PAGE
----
• Two Trangia Spirit burners, small, lightweight, able to travel with fuel inside them
  • Two Trangia windshields, of two different sizes so they’ll will nest in our packs
  • A plush cookset, with a few pans and lids, and a teapot
  • A pan handle for our cookset
  • A lighter
  • Two or three knives
  • Windproof gloves (Gore Bike Wear Windstopper Soft Shell Thermo for me)
  • A highly packable folding Continental Gatorskin tire
  • New Helly Hansen rain pants (without the crotch ripped out!)

Moving to the second image —

  • Big Agnes Seedhouse SL2 superlight tent + extra footprint
  • NEMO Equipment Cosmo Insulated 20R sleeping pad
  • NEMO Equipment 2P slipcover, which connects both pads into one large mattress
  • NEMO Equipment Fillo, inflatable/memory foam pillow (which is amazing!)
  • Sea to Summit Tek towels for bathing and dishes
  • An L.L. Bean sleeping bag stuffed into an Odyssey dry bag (Eli stuffed his differently)
  • 2 GSI Outdoors stainless steel plates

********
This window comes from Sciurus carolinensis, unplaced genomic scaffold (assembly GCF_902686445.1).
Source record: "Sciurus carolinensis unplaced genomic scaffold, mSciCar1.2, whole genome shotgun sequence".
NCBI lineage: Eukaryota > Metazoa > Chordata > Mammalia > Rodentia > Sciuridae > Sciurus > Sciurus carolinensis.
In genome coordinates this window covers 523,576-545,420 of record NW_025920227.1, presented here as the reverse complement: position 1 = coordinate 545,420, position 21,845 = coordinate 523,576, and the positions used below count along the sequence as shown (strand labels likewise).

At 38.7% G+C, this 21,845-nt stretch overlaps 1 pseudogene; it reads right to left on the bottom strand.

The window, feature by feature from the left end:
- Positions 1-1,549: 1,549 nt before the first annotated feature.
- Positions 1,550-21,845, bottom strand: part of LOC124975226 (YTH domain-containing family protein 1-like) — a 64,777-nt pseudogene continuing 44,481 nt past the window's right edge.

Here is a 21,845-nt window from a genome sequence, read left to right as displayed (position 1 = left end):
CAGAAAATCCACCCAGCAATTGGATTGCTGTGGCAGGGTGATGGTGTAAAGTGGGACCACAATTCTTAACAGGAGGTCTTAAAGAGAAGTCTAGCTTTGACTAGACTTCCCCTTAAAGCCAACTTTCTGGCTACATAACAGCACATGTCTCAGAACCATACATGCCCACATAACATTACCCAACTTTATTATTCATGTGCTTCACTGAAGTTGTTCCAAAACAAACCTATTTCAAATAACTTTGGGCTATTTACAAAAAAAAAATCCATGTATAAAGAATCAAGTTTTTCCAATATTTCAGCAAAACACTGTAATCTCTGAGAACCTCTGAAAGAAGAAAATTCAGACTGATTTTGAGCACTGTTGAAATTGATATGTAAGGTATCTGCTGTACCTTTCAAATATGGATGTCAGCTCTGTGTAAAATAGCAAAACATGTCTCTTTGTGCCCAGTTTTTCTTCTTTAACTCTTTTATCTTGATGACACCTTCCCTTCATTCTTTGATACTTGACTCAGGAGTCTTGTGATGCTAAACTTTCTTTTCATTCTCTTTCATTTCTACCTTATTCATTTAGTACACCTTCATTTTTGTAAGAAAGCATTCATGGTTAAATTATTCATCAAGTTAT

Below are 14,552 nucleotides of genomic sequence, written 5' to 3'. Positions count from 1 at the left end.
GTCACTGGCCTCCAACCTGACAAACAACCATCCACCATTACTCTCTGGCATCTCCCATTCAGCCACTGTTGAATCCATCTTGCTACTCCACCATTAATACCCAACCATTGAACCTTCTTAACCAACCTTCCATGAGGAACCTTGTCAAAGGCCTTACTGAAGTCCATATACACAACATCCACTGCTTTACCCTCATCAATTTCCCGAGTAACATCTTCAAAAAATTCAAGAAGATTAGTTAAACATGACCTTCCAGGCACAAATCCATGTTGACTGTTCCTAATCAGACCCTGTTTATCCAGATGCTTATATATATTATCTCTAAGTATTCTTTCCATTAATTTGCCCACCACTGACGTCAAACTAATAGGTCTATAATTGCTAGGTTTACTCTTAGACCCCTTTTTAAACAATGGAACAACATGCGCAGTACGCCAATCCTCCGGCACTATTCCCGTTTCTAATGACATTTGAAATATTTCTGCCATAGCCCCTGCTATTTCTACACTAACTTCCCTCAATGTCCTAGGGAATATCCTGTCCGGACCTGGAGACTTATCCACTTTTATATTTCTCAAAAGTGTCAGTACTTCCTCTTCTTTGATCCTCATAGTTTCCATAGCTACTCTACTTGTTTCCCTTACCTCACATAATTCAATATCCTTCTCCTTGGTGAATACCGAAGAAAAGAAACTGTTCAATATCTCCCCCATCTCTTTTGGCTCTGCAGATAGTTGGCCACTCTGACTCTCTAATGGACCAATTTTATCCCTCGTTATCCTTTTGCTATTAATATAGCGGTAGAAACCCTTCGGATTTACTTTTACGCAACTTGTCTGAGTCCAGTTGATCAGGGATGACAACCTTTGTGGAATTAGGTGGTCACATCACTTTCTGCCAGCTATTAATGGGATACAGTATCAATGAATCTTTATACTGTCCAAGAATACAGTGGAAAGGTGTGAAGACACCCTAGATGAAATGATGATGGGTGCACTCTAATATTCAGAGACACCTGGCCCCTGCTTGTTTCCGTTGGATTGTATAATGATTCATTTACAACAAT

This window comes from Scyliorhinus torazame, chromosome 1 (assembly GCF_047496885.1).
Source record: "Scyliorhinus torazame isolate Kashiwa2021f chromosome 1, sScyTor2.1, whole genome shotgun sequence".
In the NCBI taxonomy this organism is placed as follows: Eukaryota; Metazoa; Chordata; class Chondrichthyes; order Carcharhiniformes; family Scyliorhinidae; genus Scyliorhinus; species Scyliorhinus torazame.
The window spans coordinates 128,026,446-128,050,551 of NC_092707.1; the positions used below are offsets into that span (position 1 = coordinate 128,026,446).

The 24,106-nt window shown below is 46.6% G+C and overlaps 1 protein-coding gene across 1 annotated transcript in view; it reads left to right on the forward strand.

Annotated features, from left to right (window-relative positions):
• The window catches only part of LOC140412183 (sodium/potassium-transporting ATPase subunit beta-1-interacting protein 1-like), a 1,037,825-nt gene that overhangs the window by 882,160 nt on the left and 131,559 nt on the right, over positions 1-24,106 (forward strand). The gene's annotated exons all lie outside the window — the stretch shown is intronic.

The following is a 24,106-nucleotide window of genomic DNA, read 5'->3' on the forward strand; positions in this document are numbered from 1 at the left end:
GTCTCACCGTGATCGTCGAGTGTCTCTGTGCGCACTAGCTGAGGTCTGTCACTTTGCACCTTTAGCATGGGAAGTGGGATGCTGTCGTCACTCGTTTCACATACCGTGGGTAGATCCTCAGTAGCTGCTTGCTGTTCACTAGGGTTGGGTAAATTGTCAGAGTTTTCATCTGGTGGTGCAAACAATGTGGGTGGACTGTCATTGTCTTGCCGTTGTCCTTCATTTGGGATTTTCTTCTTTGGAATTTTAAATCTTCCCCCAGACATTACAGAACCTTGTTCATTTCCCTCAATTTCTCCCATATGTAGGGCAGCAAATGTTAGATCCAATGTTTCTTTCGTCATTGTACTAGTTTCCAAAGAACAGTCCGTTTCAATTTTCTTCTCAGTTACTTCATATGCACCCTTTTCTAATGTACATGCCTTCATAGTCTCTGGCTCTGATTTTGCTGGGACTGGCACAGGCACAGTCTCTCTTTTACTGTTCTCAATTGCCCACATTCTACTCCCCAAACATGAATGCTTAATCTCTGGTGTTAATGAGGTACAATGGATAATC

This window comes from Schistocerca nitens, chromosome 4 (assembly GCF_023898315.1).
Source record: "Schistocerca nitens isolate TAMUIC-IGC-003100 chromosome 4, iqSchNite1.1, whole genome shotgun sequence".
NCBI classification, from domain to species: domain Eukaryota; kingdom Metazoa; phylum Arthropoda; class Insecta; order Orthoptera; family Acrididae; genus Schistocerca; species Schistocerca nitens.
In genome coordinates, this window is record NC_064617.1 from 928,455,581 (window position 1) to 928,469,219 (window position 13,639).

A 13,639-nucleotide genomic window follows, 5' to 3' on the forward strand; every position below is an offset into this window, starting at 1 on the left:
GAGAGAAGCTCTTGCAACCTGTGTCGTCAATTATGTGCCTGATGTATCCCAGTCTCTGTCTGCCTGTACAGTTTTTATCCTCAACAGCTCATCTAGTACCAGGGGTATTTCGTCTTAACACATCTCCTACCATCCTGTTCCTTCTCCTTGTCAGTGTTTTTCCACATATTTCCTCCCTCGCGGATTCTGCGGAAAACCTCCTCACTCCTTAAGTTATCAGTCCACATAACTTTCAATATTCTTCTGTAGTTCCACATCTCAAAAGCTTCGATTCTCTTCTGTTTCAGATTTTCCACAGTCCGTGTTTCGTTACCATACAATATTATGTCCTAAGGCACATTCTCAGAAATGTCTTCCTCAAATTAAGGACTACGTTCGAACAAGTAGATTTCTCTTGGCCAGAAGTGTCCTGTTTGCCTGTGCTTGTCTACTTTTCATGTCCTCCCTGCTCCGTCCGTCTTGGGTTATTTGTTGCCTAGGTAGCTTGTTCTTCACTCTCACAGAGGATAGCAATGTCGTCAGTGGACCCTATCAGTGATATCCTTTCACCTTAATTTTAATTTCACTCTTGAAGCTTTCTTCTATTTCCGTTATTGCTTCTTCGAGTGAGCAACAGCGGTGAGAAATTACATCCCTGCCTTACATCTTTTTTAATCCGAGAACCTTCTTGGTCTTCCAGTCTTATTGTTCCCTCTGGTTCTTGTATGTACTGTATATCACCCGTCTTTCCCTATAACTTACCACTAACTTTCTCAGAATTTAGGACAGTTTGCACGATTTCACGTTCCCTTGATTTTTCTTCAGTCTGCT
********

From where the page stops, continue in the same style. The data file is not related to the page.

• 2 Toaks titanium sporks
  • Sea to Summit 4L Pack Tap
  • 2 stainless steel cups
  • Nalgene travel kit with various spices, oil, vinegar
  • Potable Aqua water purification tablets
  • Bug net
  • Small roll of Gorilla tape
  • Sea to Summit Ultra-Sil Dry Day Pack (super packable – see bottom right of photo)
  • Corkscrew/bottle opener and/or Swiss Army multi-tool knife
  • 50′ of kevlar sport line
  • Wallet with many pockets for all those currencies
  • New prescription sunglasses! Wheeeeeee!
  • Baseball cap
  • 1-2 bandanas
  • Five Ten Freerider shoes for wearing on/off the bike
  • Chaco sandals
  • Taiga helmet rain cover
  • Multi-country travel adapter with 2 USB ports
  • Sea to Summit dry bags
  • My iPhone! and charging cable